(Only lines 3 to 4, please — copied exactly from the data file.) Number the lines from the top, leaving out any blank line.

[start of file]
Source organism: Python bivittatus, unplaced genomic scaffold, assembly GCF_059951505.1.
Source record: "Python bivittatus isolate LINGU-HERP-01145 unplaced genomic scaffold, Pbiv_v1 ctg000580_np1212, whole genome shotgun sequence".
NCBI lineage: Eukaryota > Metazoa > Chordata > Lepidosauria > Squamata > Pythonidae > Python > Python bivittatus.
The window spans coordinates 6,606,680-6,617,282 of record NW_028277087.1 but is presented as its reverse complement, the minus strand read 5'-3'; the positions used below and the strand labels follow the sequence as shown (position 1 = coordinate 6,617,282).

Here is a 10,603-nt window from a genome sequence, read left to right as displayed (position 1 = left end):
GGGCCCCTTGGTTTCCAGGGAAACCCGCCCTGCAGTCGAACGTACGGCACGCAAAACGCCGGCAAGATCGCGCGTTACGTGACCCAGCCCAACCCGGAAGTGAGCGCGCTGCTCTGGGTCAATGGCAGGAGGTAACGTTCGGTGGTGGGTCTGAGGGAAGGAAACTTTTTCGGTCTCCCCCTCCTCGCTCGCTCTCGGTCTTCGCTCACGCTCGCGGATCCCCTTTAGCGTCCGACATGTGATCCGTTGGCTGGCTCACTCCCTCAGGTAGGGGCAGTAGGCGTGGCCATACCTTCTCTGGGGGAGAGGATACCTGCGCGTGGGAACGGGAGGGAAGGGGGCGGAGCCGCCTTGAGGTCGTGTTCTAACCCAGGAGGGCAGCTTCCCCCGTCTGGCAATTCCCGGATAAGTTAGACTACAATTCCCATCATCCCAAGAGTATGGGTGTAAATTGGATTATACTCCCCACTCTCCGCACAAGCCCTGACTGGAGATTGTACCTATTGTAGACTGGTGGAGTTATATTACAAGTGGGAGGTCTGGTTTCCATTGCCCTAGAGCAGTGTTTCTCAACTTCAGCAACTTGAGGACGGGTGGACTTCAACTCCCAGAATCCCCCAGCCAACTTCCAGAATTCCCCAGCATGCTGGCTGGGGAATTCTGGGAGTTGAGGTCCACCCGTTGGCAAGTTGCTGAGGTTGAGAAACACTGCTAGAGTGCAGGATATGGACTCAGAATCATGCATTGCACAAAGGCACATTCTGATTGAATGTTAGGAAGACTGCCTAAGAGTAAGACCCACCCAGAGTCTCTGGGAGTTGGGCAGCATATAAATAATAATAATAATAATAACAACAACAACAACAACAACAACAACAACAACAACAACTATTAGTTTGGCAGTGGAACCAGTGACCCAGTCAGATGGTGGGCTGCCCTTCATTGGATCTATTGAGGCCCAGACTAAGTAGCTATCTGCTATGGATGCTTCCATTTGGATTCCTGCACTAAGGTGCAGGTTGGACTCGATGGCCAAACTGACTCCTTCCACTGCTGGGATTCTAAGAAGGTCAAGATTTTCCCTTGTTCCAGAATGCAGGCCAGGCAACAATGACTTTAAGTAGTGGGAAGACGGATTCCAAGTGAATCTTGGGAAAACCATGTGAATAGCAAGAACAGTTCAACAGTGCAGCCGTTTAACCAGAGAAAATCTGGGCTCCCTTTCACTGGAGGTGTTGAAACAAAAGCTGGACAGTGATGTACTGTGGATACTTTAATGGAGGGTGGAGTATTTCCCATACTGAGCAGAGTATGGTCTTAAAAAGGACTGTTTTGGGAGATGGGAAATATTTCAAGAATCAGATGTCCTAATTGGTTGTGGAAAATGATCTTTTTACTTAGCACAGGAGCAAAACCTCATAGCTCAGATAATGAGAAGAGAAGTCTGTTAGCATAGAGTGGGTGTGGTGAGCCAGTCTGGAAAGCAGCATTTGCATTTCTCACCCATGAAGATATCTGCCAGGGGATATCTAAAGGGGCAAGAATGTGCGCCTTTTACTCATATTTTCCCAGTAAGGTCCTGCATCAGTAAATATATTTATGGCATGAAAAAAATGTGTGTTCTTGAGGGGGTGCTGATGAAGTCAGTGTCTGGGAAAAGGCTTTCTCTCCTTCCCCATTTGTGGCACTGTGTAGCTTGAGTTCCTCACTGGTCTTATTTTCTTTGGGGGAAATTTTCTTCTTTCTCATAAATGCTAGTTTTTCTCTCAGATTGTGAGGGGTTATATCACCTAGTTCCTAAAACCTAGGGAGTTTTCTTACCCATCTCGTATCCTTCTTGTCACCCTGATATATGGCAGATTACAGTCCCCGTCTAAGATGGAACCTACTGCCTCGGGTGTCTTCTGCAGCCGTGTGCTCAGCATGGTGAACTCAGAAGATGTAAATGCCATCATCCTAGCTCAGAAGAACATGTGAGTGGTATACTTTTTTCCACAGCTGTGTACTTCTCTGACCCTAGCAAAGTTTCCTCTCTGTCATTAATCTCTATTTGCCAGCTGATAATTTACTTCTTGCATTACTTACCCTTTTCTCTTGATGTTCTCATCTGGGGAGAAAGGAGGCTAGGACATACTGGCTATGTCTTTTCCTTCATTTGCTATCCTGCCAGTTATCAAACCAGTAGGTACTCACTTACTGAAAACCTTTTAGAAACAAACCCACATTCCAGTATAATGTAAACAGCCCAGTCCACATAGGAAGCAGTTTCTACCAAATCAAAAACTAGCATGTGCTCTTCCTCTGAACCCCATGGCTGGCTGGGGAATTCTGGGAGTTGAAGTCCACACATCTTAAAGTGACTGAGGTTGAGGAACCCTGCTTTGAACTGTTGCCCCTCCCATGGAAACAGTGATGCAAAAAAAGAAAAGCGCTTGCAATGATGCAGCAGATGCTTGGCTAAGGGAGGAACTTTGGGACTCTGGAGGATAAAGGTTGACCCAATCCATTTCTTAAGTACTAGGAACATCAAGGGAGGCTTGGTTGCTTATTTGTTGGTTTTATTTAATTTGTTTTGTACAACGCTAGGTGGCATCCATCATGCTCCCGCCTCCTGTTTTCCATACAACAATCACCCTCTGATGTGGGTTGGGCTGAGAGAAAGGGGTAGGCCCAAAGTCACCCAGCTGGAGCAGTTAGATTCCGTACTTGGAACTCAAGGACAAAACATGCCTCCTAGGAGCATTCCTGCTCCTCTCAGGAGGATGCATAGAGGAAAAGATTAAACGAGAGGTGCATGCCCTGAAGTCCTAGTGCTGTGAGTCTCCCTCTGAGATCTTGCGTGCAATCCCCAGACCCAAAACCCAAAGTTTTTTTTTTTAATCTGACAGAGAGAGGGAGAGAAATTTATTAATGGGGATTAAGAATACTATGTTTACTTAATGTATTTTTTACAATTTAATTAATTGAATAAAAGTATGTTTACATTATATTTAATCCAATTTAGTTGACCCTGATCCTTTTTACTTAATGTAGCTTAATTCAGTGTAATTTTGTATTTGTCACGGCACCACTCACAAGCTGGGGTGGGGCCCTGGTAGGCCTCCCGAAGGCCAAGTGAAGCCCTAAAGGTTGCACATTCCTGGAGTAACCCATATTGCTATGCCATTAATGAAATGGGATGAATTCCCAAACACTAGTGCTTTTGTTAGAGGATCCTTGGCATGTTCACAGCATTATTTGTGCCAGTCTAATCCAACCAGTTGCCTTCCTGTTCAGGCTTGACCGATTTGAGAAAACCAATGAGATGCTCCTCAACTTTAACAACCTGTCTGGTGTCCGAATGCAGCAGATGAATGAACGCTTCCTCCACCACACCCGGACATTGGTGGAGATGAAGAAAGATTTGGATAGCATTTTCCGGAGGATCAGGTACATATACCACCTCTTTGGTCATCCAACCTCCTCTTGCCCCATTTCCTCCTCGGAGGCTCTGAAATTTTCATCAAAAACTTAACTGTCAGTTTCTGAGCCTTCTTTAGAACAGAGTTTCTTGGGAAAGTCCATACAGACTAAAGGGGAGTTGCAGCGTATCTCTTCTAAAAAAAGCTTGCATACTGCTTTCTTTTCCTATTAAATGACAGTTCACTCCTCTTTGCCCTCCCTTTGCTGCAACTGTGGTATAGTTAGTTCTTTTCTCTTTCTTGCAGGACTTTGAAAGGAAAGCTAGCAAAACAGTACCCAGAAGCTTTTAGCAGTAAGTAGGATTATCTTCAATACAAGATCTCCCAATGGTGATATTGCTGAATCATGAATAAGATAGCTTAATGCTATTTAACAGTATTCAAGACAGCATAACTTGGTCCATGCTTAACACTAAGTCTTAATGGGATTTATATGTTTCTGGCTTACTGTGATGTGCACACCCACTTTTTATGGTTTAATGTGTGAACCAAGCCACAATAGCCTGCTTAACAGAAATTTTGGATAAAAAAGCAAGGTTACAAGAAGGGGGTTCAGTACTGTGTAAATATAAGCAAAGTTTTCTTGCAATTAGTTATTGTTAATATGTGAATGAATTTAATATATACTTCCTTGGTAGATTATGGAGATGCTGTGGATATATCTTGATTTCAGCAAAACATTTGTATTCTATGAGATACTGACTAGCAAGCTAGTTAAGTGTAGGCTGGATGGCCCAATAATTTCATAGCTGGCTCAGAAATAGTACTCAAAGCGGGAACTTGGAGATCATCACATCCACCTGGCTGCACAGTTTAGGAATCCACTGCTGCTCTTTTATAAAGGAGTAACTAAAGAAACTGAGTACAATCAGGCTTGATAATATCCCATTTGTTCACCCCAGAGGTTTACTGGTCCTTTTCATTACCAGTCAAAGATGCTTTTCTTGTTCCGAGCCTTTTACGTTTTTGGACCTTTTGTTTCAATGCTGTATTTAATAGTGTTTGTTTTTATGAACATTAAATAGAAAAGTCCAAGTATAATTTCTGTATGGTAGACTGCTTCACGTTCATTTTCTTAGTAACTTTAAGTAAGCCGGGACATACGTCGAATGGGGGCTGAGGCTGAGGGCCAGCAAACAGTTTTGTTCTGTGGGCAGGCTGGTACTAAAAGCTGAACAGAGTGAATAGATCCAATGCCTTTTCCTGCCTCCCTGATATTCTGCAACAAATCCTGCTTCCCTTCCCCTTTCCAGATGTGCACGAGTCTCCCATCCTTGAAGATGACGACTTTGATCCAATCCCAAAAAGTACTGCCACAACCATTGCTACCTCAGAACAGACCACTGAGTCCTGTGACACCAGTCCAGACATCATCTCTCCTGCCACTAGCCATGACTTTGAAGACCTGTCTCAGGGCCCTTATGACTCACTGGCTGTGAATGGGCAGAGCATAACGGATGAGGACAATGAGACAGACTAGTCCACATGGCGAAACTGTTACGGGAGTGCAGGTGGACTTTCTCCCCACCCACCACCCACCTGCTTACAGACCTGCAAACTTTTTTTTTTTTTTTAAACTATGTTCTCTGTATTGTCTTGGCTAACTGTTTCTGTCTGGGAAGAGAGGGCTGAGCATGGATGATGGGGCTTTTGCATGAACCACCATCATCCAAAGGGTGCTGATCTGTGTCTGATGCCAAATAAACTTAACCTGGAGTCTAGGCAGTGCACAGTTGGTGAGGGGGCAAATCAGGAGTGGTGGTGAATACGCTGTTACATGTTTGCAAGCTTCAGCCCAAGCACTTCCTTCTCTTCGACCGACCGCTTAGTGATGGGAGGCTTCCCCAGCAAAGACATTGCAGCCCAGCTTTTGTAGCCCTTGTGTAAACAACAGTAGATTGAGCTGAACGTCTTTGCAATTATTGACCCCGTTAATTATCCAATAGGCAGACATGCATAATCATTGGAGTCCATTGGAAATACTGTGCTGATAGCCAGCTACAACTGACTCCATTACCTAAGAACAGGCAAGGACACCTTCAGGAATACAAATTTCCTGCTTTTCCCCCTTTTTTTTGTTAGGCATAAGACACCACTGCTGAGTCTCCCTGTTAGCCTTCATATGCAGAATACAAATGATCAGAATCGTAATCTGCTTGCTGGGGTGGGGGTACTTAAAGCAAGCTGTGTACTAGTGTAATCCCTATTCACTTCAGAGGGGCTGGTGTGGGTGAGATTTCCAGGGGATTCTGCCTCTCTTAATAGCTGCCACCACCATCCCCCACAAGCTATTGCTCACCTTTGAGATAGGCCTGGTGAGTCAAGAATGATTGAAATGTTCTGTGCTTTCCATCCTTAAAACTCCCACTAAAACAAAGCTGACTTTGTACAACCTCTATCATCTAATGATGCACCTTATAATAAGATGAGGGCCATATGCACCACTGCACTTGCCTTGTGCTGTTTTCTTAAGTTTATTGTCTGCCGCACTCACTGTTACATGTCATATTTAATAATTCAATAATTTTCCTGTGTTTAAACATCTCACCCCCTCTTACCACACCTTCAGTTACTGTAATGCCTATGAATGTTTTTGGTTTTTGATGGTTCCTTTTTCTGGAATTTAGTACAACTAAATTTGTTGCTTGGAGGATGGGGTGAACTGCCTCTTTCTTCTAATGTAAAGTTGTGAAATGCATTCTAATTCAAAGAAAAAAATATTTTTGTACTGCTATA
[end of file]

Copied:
NCBI lineage: Eukaryota > Metazoa > Chordata > Lepidosauria > Squamata > Pythonidae > Python > Python bivittatus.
The window spans coordinates 6,606,680-6,617,282 of record NW_028277087.1 but is presented as its reverse complement, the minus strand read 5'-3'; the positions used below and the strand labels follow the sequence as shown (position 1 = coordinate 6,617,282).